Methadone is beneficial treatment method for those who are long-term heroin and other opioid abusers. The medication can curb cravings and withdrawal symptoms, and patients can even stay on it for years if necessary. But sticking with your methadone dosage is important and can help protect you from some of the issues patients can experience from this treatment.
Just like any other type of medication, sticking to your dosage matters with methadone. The NLM states that one should not “take a larger dose, take it more often, or take it for a longer period of time or in a different way than prescribed by [their] doctor.” This is true for any medication, but especially so for methadone.
No matter what, you must follow the methadone dosage that was prescribed to you. In some instances, individuals will experience side effects or other symptoms which may cause issues for them. In this case, they should discuss them with their doctor. Other times, patients do not feel that their methadone dosage is treating them effectively. This may be because they need a higher dosage. However, you must never up your dosage on your own and should always consult a doctor first.
Issues of Lowering Your Methadone Dosage
The common dosage, according to the CDC, is 60-120 mg/day. “Compared to those on lower doses, patients on higher doses are shown to stay in treatment longer, use less heroin and other drugs, and have lower incidence of HIV infection.” In some cases, “some patients need even higher doses for fully effective treatment.”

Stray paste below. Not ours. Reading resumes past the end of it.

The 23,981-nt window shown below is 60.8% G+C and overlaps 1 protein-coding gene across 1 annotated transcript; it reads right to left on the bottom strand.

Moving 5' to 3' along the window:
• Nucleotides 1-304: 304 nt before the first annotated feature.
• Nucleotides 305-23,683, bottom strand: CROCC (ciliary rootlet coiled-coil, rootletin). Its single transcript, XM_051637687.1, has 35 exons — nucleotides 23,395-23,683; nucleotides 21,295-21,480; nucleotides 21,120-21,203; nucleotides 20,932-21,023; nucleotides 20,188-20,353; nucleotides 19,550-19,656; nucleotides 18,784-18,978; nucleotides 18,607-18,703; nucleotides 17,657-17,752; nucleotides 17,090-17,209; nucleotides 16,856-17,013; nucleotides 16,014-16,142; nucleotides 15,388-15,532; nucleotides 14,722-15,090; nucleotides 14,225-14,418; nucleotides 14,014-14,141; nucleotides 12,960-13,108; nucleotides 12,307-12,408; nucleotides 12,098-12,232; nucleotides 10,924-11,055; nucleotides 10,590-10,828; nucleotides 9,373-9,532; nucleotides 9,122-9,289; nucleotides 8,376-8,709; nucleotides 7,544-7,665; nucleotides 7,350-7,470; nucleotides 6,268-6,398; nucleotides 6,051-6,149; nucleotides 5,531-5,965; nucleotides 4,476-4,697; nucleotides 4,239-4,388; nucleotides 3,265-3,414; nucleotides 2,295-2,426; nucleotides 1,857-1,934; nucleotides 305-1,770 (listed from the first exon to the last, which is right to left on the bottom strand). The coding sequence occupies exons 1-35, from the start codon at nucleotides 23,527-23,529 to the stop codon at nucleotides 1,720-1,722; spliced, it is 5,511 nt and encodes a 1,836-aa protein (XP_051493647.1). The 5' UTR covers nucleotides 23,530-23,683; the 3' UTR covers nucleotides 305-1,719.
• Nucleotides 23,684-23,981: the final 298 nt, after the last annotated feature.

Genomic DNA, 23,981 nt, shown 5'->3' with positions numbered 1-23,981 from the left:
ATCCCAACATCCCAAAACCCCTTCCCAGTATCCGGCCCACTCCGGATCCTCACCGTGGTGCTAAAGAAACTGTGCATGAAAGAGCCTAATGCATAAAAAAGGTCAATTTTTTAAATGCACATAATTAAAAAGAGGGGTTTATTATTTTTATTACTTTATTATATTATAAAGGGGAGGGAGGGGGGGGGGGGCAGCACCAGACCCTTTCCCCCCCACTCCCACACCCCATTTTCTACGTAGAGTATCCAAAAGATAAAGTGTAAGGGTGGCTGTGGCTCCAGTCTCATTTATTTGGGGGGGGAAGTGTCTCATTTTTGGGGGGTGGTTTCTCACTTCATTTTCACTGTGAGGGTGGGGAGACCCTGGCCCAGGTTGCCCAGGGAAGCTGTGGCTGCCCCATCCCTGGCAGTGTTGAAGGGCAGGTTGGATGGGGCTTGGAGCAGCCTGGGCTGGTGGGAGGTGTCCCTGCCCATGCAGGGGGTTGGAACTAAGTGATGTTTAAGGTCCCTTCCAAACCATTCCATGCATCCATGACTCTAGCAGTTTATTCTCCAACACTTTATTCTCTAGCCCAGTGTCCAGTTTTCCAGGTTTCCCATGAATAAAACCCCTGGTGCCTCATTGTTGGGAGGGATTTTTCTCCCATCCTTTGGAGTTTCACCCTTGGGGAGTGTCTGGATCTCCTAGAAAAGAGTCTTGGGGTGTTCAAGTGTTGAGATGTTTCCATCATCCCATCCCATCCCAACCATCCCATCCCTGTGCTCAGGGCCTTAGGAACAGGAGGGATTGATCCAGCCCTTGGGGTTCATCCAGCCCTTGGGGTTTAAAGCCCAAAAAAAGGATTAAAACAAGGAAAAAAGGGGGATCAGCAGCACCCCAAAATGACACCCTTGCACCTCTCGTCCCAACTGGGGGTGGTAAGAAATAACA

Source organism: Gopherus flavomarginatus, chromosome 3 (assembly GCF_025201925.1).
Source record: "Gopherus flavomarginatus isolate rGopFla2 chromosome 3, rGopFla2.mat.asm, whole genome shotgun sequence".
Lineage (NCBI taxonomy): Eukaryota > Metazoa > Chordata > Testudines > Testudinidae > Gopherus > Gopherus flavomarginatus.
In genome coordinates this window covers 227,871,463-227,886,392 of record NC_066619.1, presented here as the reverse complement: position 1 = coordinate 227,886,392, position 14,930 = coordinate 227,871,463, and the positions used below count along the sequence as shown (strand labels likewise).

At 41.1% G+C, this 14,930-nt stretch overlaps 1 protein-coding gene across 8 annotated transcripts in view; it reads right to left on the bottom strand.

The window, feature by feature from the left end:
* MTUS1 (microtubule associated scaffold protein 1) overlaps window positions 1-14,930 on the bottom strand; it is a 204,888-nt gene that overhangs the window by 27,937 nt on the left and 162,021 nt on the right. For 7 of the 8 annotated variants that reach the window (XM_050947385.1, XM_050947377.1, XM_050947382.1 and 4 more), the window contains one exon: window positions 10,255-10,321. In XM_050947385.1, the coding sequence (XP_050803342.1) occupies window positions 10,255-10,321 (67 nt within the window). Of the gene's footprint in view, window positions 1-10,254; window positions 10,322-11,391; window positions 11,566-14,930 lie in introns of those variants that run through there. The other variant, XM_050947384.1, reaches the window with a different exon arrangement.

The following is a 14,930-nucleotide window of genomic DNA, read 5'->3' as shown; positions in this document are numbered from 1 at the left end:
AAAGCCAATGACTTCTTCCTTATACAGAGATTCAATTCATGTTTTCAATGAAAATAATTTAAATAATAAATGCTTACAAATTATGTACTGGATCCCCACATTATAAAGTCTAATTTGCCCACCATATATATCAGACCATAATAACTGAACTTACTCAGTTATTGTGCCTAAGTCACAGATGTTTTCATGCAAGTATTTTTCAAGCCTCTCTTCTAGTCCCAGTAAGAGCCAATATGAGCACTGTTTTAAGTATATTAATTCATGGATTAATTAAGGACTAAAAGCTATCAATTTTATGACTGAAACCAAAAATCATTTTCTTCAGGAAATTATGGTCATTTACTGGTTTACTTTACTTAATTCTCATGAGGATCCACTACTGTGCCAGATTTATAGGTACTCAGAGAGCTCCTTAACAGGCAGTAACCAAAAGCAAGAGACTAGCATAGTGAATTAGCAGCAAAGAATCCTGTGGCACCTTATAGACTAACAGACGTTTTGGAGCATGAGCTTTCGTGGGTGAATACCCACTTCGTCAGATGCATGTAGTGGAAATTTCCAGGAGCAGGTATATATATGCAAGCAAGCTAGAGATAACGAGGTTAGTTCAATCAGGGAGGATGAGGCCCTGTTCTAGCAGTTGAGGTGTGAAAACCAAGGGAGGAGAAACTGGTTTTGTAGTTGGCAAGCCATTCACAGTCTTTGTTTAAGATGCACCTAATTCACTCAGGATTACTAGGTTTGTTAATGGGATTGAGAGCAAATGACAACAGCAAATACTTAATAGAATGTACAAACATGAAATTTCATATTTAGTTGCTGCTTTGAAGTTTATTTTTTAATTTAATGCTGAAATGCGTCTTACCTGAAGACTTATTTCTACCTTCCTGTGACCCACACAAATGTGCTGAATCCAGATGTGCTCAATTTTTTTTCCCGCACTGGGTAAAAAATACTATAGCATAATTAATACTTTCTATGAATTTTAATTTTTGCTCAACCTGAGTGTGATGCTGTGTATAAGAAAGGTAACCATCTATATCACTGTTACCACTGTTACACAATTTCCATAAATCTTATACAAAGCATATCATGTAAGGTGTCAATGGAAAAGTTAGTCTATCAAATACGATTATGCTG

Lowering your dosage on your own can be extremely problematic to your overall recovery. You may think that you need less of the drug than you were prescribed, or that you are ready to go off of it, but you should not change the amount you’re taking before discussing it with your doctor. You could experience many issues from this, as withdrawal and cravings could suddenly hit you more strongly than you expected. It is important not to lower your dosage without discussing it with your doctor.
Issues of Upping Your Methadone Dosage
Upping your methadone dosage without discussing it with your doctor first is a form of drug abuse. Many people may do this because they abused opioids in the past and may start to relapse. It is important not to do so as it can lead to:
- Abuse of and eventual addiction to methadone, as it can be extremely addictive
- Overdose and possible death from taking too much methadone at once, especially if your tolerance has lowered significantly
- A rise in dangerous, violent, or risky behavior in order to get more methadone or because you are intoxicated
Abusing methadone by taking more than prescribed can be just as dangerous as abusing any other opioid drug.
The CDC states that there is “compelling evidence that doses need to be determined on an individual basis.” This means that if you were given a specific dosage, you should stick to it. If there is an issue, discussing it with your doctor can help you make changes and fix the situation safely, but you should never stray from your methadone dosage on your own.